• Ground granulated blast furnace slag (GGBFS or GGBS): A by-product of steel production is used to partially replace Portland cement (by up to 80% by mass). It has latent hydraulic properties.

  • High reactivity Metakaolin (HRM): Metakaolin produces concrete with strength and durability similar to concrete made with silica fume. While silica fume is usually dark gray or black in color, high-reactivity metakaolin is usually bright white in color, making it the preferred choice for architectural concrete where appearance is important.

  • Carbon nanofibers can be added to concrete to enhance compressive strength and gain a higher Young’s modulus, and also to improve the electrical properties required for strain monitoring, damage evaluation and self-health monitoring of concrete. Carbon fiber has many advantages in terms of mechanical and electrical properties (e.g., higher strength) and self-monitoring behavior due to the high tensile strength and high conductivity.. (1989-11-01). Retrieved on 2013-02-19. The paste is generally mixed in a , shear-type mixer at a Water-cement ratio (water to cement ratio) of 0.30 to 0.45 by mass. The cement paste premix may include admixtures such as accelerators or retarders, Plasticizer, pigments, or silica fume. The premixed paste is then blended with aggregates and any remaining batch water and final mixing is completed in conventional concrete mixing equipment.


    Workability is the ability of a fresh (plastic) concrete mix to fill the form/mold properly with the desired work (vibration) and without reducing the concrete's quality. Workability depends on water content, aggregate (shape and size distribution), cementitious content and age (level of hydration reaction) and can be modified by adding chemical admixtures, like superplasticizer. Raising the water content or adding chemical admixtures increases concrete workability. Excessive water leads to increased bleeding or Segregation in concrete (when the cement and aggregates start to separate), with the resulting concrete having reduced quality. The use of an aggregate blend with an undesirable gradation

    Workability can be measured by the concrete slump test, a simple measure of the plasticity of a fresh batch of concrete following the ASTM C 143 or EN 12350-2 test standards. Slump is normally measured by filling an "Duff Abrams" with a sample from a fresh batch of concrete. The cone is placed with the wide end down onto a level, non-absorptive surface. It is then filled in three layers of equal volume, with each layer being tamped with a steel rod to consolidate the layer. When the cone is carefully lifted off, the enclosed material slumps a certain amount, owing to gravity. A relatively dry sample slumps very little, having a slump value of one or two inches (25 or 50 mm) out of one foot (305 mm). A relatively wet concrete sample may slump as much as eight inches. Workability can also be measured by the flow table test.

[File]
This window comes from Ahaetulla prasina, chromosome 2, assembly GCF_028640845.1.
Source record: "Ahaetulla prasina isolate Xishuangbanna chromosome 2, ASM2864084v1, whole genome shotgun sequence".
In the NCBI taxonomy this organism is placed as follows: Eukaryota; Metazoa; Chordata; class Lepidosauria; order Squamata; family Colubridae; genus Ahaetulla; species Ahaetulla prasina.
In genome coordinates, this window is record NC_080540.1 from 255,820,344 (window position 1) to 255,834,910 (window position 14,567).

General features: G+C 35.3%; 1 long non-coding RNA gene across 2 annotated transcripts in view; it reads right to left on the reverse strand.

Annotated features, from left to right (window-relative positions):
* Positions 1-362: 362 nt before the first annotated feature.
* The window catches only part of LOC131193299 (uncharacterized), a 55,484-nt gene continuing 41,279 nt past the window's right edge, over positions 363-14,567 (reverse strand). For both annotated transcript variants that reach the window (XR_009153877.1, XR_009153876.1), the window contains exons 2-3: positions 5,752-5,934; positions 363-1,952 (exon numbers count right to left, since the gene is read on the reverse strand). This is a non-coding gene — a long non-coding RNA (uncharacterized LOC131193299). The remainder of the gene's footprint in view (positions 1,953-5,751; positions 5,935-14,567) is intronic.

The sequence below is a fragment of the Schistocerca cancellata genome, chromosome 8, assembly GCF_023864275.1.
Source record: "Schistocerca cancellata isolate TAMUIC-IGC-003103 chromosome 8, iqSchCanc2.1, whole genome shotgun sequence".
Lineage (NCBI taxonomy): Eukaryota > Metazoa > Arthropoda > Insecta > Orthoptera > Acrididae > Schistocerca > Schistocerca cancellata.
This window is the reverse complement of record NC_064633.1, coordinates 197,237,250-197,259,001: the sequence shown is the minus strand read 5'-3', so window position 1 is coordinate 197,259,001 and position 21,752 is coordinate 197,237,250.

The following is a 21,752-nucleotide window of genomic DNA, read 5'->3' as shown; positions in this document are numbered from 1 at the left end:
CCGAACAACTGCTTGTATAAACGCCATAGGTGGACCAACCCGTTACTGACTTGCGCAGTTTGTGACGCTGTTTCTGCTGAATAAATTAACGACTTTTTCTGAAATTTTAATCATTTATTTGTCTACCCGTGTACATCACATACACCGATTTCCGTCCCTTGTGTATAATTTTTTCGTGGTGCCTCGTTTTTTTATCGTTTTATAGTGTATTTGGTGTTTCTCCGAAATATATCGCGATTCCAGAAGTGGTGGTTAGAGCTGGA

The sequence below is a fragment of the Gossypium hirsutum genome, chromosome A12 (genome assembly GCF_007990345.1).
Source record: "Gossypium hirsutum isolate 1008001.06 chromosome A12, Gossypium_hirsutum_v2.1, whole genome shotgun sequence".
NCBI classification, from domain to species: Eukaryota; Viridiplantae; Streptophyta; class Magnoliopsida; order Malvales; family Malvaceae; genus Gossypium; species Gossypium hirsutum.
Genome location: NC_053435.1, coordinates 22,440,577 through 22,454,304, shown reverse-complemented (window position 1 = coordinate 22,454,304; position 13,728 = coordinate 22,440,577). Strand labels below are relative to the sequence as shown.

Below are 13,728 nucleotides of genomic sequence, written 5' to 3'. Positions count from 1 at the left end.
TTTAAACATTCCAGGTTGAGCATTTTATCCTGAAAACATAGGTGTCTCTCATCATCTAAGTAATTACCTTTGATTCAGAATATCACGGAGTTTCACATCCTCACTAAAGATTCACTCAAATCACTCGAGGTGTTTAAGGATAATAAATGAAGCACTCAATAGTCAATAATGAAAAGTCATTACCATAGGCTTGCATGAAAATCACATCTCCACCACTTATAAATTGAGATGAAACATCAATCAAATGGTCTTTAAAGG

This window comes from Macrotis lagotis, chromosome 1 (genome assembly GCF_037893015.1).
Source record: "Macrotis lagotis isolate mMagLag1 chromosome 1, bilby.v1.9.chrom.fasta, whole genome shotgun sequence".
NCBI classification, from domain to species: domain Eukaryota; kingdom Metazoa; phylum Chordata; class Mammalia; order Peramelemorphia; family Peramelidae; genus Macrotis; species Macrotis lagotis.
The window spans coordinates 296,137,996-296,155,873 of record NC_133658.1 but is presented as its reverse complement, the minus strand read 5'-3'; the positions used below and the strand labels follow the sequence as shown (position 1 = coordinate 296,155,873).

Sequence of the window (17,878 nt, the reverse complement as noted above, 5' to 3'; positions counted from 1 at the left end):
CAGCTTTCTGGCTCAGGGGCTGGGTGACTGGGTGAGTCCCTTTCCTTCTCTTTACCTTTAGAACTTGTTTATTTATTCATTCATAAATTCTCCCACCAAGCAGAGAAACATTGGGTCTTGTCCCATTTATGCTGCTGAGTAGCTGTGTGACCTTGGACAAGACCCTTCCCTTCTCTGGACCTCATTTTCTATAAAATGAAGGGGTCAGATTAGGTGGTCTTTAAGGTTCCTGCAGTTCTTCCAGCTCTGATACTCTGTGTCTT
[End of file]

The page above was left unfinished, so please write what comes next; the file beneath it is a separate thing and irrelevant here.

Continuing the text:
Slump can be increased by addition of chemical admixtures such as plasticizer or superplasticizer without changing the water-cement ratio. Some other admixtures, especially air-entraining admixture, can increase the slump of a mix.

    High-flow concrete, like self-consolidating concrete, is tested by other flow-measuring methods. One of these methods includes placing the cone on the narrow end and observing how the mix flows through the cone while it is gradually lifted.

    After mixing, concrete is a fluid and can be pumped to the location where needed.


    Concrete must be kept moist during curing in order to achieve optimal strength and durability."Curing Concrete" Peter C. Taylor CRC Press 2013. During curing hydrate occurs, allowing calcium-silicate hydrate (C-S-H) to form. Over 90% of a mix's final strength is typically reached within four weeks, with the remaining 10% achieved over years or even decades. The conversion of calcium hydroxide in the concrete into calcium carbonate from absorption of carbon dioxide over several decades further strengthens the concrete and makes it more resistant to damage. This carbonation reaction, however, lowers the pH of the cement pore solution and can corrode the reinforcement bars.

    Hydration and hardening of concrete during the first three days is critical. Abnormally fast drying and shrinkage due to factors such as evaporation from wind during placement may lead to increased tensile stresses at a time when it has not yet gained sufficient strength, resulting in greater shrinkage cracking. The early strength of the concrete can be increased if it is kept damp during the curing process. Minimizing stress prior to curing minimizes cracking. High-early-strength concrete is designed to hydrate faster, often by increased use of cement that increases shrinkage and cracking. The strength of concrete changes (increases) for up to three years. It depends on cross-section dimension of elements and conditions of structure exploitation.Resulting strength distribution in vertical elements researched and presented at the article [ "Concrete inhomogeneity of vertical cast-in-place elements in skeleton-type buildings".] Addition of short-cut polymer fibers can improve (reduce) shrinkage-induced stresses during curing and increase early and ultimate compression strength.[ "Admixtures for Cementitious Applications."]